Elective nephron-sparing surgery (NSS) is considered appropriate for small renal cell carcinoma (RCC) tumors; however, it is still difficult to detect high nuclear grade RCC preoperatively.
Although no specific tumor markers have been identified for RCC, immunosuppressive acidic protein (IAP) is a variable predictor of lymph node and distant metastasis in patients with RCC. At present it is impossible to determine the nuclear grade of RCC without removing the kidney.
AdvertisementResearchers from the Department of Urology, Nihon University School of Medicine, Tokyo, Japan evaluated clinicopathologic factors in an effort to identify a potentially useful preoperative predictor of high nuclear grade RCC.
The investigation, published in the October issue of the journal Urology consisted of 181 patients with histologically confirmed clear cell RCC. The positive predictive value, sensitivity, and specificity for detecting nuclear grade RCC were calculated individually for the largest tumor diameter. Hemoglobin, alkaline phosphatase, C-reactive protein (CRP), ferritin, and IAP levels were also determined in all patients preoperatively. Results obtained showed that a higher than normal C-reactive protein and IAP was associated with a 252% and 405% increase in the odds of a high nuclear grade, respectively. In the Stage T1 cases, elevated IAP was also associated with a 989% increase in the odds of a high nuclear grade.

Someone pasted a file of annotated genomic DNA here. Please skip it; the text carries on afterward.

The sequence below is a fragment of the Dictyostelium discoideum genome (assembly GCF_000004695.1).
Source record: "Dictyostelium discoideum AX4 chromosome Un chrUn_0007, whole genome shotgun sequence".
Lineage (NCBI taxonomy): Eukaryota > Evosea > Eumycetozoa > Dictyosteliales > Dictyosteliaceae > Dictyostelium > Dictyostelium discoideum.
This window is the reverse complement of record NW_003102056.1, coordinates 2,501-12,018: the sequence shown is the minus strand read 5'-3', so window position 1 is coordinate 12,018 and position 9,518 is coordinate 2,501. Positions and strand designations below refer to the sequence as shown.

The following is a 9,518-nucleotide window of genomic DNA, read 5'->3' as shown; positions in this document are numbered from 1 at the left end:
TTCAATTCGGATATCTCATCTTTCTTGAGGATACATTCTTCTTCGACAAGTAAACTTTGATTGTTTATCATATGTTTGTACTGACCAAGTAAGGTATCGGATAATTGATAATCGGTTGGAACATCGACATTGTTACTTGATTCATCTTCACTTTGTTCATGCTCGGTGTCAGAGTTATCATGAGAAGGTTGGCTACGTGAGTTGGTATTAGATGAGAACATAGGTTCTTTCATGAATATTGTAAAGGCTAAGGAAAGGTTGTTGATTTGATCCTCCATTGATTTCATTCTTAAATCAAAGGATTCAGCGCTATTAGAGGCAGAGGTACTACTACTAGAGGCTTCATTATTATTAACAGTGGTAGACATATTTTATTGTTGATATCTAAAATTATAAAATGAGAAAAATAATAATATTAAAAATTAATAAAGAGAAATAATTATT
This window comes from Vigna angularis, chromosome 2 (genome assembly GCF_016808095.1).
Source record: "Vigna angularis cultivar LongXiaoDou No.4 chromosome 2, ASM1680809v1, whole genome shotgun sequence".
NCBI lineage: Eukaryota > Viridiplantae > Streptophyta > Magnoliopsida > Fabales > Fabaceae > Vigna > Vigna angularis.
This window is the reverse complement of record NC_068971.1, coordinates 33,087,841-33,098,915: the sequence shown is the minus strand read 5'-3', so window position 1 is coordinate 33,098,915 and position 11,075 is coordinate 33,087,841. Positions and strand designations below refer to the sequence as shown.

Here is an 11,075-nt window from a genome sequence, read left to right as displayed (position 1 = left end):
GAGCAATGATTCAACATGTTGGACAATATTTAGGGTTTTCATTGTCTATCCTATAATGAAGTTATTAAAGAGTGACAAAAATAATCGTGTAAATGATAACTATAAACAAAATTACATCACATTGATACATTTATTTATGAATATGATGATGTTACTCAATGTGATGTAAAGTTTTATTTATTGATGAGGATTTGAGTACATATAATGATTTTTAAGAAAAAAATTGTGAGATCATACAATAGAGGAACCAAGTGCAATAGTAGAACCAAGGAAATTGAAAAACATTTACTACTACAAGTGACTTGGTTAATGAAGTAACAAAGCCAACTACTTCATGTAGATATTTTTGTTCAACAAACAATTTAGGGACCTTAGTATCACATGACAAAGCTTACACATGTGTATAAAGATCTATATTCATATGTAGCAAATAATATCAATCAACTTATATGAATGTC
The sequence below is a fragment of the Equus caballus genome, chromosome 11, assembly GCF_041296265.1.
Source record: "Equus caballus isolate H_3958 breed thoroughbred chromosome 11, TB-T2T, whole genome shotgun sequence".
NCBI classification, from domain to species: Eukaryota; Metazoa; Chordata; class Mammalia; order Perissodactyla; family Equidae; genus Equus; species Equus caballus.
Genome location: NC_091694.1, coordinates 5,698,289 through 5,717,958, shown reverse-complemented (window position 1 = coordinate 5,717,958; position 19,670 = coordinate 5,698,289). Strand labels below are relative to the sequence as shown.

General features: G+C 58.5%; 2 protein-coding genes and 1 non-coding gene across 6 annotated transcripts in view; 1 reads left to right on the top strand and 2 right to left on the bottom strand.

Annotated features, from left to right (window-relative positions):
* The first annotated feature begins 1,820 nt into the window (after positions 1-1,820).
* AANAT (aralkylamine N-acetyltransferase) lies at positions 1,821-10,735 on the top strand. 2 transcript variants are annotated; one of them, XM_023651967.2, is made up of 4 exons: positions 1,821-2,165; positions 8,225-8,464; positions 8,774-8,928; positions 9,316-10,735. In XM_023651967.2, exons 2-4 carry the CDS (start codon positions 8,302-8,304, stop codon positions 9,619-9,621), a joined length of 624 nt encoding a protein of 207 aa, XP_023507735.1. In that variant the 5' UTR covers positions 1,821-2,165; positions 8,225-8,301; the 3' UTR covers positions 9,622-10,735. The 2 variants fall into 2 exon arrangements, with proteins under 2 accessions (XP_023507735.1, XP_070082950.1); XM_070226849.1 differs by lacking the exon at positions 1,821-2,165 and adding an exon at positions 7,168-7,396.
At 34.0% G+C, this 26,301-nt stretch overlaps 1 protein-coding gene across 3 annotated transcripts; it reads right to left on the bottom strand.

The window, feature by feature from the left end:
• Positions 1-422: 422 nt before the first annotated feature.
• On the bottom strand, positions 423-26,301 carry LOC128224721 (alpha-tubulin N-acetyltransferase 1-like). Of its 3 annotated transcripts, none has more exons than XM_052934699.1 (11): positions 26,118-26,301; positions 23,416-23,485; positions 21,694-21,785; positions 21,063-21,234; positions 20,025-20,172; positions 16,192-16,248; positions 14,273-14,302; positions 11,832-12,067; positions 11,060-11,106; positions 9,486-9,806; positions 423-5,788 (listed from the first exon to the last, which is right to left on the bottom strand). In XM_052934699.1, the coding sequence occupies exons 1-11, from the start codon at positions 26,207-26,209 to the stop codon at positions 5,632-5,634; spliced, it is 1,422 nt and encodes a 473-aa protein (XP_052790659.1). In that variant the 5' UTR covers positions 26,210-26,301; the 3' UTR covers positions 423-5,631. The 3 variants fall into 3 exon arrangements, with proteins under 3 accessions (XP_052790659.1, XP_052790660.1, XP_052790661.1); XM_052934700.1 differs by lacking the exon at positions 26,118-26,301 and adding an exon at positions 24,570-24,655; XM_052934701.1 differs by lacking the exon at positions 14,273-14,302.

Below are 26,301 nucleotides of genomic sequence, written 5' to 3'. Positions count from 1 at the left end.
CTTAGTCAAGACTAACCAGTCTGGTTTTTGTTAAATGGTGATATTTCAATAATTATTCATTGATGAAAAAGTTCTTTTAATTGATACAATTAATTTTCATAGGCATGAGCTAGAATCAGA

AP level may thus be a useful predictor for detecting high nuclear grade localized RCC preoperatively. The results of this study demonstrated the effectiveness of CRP and IAP measurement as a means to detect high nuclear grade RCC preoperatively.
Although this study included only a small number of cases, the authors believe that the measurement of these acute-phase reactants alone or in combination with other acute-phase reactants can be readily extended to clinical situations in which the maximal tumor diameter and other important assessments indicate a need for accurate detection of high nuclear grade RCC preoperatively.